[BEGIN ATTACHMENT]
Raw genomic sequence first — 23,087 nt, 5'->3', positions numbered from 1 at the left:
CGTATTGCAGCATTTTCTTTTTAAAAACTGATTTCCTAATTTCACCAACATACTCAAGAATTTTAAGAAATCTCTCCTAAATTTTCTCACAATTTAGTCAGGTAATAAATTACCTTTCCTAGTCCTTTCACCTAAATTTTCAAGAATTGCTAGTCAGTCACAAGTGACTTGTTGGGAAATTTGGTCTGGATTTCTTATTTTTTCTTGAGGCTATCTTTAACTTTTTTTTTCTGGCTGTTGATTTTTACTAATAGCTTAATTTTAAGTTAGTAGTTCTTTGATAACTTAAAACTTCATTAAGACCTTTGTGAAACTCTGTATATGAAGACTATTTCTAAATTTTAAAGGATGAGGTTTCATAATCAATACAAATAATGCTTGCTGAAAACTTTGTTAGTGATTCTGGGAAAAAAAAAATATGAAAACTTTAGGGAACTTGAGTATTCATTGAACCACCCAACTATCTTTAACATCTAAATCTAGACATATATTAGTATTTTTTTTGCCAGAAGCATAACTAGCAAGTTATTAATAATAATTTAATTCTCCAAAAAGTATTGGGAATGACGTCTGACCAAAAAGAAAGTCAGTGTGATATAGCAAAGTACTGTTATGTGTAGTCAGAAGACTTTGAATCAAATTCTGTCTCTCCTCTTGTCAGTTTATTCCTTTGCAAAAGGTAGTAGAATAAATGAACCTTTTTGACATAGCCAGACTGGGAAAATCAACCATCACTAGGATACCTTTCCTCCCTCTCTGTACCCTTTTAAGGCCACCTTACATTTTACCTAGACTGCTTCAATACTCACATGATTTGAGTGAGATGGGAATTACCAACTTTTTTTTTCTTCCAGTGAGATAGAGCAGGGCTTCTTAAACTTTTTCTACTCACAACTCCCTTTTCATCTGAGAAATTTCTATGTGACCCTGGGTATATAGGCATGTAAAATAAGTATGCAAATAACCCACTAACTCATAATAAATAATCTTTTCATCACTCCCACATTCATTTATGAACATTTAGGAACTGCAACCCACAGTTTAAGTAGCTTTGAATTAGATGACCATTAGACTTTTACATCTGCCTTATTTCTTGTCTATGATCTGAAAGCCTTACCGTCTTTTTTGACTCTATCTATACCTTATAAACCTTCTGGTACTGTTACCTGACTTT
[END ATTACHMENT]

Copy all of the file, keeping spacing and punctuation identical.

Raw genomic sequence first — 23,087 nt, 5'->3', positions numbered from 1 at the left:
CGTATTGCAGCATTTTCTTTTTAAAAACTGATTTCCTAATTTCACCAACATACTCAAGAATTTTAAGAAATCTCTCCTAAATTTTCTCACAATTTAGTCAGGTAATAAATTACCTTTCCTAGTCCTTTCACCTAAATTTTCAAGAATTGCTAGTCAGTCACAAGTGACTTGTTGGGAAATTTGGTCTGGATTTCTTATTTTTTCTTGAGGCTATCTTTAACTTTTTTTTTCTGGCTGTTGATTTTTACTAATAGCTTAATTTTAAGTTAGTAGTTCTTTGATAACTTAAAACTTCATTAAGACCTTTGTGAAACTCTGTATATGAAGACTATTTCTAAATTTTAAAGGATGAGGTTTCATAATCAATACAAATAATGCTTGCTGAAAACTTTGTTAGTGATTCTGGGAAAAAAAAAATATGAAAACTTTAGGGAACTTGAGTATTCATTGAACCACCCAACTATCTTTAACATCTAAATCTAGACATATATTAGTATTTTTTTTGCCAGAAGCATAACTAGCAAGTTATTAATAATAATTTAATTCTCCAAAAAGTATTGGGAATGACGTCTGACCAAAAAGAAAGTCAGTGTGATATAGCAAAGTACTGTTATGTGTAGTCAGAAGACTTTGAATCAAATTCTGTCTCTCCTCTTGTCAGTTTATTCCTTTGCAAAAGGTAGTAGAATAAATGAACCTTTTTGACATAGCCAGACTGGGAAAATCAACCATCACTAGGATACCTTTCCTCCCTCTCTGTACCCTTTTAAGGCCACCTTACATTTTACCTAGACTGCTTCAATACTCACATGATTTGAGTGAGATGGGAATTACCAACTTTTTTTTTCTTCCAGTGAGATAGAGCAGGGCTTCTTAAACTTTTTCTACTCACAACTCCCTTTTCATCTGAGAAATTTCTATGTGACCCTGGGTATATAGGCATGTAAAATAAGTATGCAAATAACCCACTAACTCATAATAAATAATCTTTTCATCACTCCCACATTCATTTATGAACATTTAGGAACTGCAACCCACAGTTTAAGTAGCTTTGAATTAGATGACCATTAGACTTTTACATCTGCCTTATTTCTTGTCTATGATCTGAAAGCCTTACCGTCTTTTTTGACTCTATCTATACCTTATAAACCTTCTGGTACTGTTACCTGACTTT